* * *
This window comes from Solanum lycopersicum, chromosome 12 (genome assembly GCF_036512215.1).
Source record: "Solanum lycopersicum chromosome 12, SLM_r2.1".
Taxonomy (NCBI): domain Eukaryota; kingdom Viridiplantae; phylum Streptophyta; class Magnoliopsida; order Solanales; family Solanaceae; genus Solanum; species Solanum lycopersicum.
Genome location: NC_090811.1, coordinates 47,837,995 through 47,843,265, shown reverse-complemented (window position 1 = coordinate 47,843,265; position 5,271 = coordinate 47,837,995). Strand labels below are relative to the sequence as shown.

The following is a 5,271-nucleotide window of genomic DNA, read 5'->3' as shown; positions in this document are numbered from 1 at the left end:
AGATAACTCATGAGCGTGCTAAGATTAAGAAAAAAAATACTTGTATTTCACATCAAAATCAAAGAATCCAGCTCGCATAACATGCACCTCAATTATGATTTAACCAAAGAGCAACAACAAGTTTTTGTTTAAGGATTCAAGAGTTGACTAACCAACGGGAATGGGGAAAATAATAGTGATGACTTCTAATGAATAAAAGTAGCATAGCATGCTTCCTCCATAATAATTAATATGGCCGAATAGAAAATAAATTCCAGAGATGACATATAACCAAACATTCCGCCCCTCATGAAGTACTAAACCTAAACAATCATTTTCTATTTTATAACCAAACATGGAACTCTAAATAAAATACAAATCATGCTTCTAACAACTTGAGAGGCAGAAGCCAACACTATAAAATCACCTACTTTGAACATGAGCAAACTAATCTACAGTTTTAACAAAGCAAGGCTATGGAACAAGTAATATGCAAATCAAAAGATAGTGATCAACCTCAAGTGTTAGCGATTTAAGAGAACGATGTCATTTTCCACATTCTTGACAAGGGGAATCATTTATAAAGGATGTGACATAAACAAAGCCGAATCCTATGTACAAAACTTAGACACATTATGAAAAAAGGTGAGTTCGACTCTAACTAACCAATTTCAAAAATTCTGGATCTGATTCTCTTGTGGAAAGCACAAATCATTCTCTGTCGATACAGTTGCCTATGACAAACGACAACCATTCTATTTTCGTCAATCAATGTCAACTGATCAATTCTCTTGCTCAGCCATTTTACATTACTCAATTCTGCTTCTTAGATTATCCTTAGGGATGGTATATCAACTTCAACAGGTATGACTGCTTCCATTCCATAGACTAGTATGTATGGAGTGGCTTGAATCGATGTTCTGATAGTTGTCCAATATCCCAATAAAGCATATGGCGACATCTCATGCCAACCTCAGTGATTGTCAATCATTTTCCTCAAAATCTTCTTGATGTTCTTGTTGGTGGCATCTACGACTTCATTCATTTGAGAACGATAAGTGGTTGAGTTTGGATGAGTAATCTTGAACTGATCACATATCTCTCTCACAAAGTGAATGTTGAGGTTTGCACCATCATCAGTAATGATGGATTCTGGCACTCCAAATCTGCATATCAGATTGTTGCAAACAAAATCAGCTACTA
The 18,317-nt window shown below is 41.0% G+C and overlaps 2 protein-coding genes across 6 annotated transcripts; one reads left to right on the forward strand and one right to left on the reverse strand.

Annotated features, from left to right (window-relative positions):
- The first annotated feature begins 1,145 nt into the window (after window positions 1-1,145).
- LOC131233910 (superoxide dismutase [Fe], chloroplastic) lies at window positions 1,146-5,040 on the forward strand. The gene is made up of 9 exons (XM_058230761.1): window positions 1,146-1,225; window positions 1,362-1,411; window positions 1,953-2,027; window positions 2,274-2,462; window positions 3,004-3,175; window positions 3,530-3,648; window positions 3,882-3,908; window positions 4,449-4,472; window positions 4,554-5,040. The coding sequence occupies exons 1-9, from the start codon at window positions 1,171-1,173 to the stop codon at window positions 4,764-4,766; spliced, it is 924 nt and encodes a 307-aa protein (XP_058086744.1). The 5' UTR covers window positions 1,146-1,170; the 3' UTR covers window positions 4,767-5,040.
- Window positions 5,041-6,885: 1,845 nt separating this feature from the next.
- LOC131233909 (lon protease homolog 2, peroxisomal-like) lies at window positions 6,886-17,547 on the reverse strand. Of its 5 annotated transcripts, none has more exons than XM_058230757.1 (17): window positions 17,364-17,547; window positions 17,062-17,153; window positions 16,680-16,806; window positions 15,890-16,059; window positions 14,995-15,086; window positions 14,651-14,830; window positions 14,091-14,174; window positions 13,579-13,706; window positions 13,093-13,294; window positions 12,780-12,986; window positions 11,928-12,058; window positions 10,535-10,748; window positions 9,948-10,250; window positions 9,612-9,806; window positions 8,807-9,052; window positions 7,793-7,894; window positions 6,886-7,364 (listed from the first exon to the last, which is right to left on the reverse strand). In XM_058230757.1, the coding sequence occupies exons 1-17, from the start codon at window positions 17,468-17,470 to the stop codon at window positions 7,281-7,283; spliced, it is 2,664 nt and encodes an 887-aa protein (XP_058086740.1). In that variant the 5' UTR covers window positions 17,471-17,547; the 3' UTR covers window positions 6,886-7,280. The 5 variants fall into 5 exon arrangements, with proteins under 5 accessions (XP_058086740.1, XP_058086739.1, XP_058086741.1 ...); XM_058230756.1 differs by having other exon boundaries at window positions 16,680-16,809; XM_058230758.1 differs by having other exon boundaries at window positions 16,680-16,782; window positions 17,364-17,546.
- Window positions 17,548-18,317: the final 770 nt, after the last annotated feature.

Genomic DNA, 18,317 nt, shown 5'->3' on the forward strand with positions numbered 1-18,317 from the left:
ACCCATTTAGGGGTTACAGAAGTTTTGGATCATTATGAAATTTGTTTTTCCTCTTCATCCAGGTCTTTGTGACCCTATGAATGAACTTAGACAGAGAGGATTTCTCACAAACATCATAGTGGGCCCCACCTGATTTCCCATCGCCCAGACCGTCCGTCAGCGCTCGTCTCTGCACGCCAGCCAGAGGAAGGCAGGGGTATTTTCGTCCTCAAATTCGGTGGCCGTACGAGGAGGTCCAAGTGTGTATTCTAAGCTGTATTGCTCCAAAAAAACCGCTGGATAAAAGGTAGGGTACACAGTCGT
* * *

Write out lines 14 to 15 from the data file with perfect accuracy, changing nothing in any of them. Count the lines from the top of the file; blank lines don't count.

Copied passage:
Genomic DNA, 18,317 nt, shown 5'->3' on the forward strand with positions numbered 1-18,317 from the left:
ACCCATTTAGGGGTTACAGAAGTTTTGGATCATTATGAAATTTGTTTTTCCTCTTCATCCAGGTCTTTGTGACCCTATGAATGAACTTAGACAGAGAGGATTTCTCACAAACATCATAGTGGGCCCCACCTGATTTCCCATCGCCCAGACCGTCCGTCAGCGCTCGTCTCTGCACGCCAGCCAGAGGAAGGCAGGGGTATTTTCGTCCTCAAATTCGGTGGCCGTACGAGGAGGTCCAAGTGTGTATTCTAAGCTGTATTGCTCCAAAAAAACCGCTGGATAAAAGGTAGGGTACACAGTCGT